Do you love art? I certainly do. Especially works like Jeff Koons’ Michael Jackson and Bubbles (courtesy of Artsy).
While I’m not an art collector myself, I enjoy visiting art galleries and museums. I relish uncovering the rich and multi-layered narratives behind each and every artwork, immersing myself in aesthetic experiences which transport me from the ordinary to the sublime.
Founded in 1988 by Ms Ruth Abram, the Tenement Museum is a historic house museum located in the Lower East Side of New York City. Occupying a former block of apartments and shops, it depicts the gritty lives of immigrants to New York and the US from the late 1900s to early 20th century.
Tina and Ethan posing next to an animatronic Apatosaurus
“Roar, Growl, Hiss, Grr, Screech and Scream!”
Welcome to the world of the fabulous dinosaurs (also known as the “terrible lizards”) at Dinosaurs-Live!, a recently opened exhibition at the Singapore Science Centre. Happening from now til 26 Feb 2012, the exhibition showcases almost 50 life-sized dinosaurs, reptiles and other prehistoric creatures brought realistically back to life by awesome animatronics.
As part of my recent work trip to London, I spent many hours visiting numerous museums and art galleries in the city, topped by a full day meeting with the Tate Group. The institutions I visited include the Tate Modern, National Gallery London, National Portrait Gallery, Natural History Museum, Science Museum, V&A Museum, and the British Museum. While the trip was exhausting – we’ve put together a comprehensive report on its outcomes – there were many learning points that we have gleaned from some of the world’s leading cultural institutions.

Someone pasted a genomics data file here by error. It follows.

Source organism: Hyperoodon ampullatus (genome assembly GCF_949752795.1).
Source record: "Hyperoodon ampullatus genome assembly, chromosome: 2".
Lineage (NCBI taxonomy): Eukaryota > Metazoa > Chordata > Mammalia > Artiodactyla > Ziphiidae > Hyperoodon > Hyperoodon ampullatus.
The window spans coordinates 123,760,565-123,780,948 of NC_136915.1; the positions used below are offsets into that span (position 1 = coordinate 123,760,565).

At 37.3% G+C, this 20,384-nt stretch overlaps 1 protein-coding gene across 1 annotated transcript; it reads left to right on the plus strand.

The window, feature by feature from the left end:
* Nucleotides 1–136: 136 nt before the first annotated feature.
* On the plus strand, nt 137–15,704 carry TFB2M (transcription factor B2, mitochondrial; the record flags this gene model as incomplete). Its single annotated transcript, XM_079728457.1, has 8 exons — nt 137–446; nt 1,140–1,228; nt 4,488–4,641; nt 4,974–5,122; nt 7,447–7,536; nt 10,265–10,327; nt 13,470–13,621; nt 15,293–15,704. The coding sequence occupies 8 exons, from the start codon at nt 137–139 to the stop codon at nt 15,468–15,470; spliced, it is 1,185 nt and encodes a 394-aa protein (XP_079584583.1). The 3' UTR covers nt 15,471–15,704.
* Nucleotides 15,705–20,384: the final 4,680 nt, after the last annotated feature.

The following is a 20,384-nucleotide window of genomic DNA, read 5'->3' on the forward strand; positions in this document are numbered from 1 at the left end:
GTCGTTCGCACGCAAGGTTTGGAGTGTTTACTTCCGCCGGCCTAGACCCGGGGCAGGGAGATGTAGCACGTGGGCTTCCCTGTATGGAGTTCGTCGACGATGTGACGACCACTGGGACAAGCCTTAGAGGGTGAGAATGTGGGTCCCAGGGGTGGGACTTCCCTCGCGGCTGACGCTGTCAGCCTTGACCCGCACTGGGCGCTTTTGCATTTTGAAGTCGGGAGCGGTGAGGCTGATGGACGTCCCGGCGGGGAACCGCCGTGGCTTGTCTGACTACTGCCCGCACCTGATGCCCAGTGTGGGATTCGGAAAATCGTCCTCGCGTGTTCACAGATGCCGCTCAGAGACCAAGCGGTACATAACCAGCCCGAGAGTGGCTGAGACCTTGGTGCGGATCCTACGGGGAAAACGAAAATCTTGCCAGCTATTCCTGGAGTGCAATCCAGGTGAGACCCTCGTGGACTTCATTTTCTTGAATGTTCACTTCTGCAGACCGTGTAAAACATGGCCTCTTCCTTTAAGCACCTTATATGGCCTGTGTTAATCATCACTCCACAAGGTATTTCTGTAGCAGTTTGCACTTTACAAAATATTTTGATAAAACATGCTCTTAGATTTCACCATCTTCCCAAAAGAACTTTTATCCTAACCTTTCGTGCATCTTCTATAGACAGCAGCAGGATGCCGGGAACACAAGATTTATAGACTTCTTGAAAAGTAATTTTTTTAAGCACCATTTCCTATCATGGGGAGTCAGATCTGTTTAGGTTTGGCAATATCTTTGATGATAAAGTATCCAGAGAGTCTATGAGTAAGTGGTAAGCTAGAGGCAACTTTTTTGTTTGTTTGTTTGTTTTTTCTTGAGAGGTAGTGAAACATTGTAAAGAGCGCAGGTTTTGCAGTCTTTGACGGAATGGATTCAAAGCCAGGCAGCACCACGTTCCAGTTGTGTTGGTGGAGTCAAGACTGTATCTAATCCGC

Here are 20 highlights of my trip, in no particular order. Note that this list is quite museum-centric as that’s where I spent most of my time. Each highlight is accompanied by a photograph.
An eye catching installation at the entrance of the V&A Museum.
Aerial view of the Smithsonian museums in Washington DC (source: Tripadvisor)
As part of the Business Of Heritage conference, I had the pleasure of learning about how the Smithsonian Institution built its world class reputation as a leading museum brand. Delivering the talk was Ms Elizabeth Duggal, Director of International Museum Professional Education Programme of Smithsonian Institution and Co-Chair of ICOM United States.
Here are some of the key points of the talk which I thought would be useful to share.
I love reading Nina Simon’s Museum 2.0 blog for her cutting insights on stuff happening in my neck of the woods. One of the issues that she recently wrote about – audience development – is something that museums and art galleries in Singapore are also grappling with.
In her post, Nina questioned the need for museums to organise “hip” events to attract younger audiences at the expense of alienating a broader more diverse crowd. While many museums have shifted from being a “cabinet of curiosities” for an elite few to “community destinations”, the question now arises whether their activities should be narrowly focused on distinct segments or appeal more broadly across visitor groups.
Set in the 15th century, the museum’s centrepiece revolves around the story of legendary Admiral Zheng He who launched many maritime voyages from China to the Western oceans with a fleet of 300 shops. Through highly interactive features and realistic replicas, the stories of exotic lands and seas from the past comes alive.
Occupying a disused power station in the heart of London beside the River Thames, Tate Modern is one of the world’s leading modern art museum. With an impressive display of art from 1900 to the present, Tate Modern attracts some five million visitors annually, and is one of a family of four Tate galleries in the UK (which includes Tate Britain, Tate Liverpool and Tate St Ives).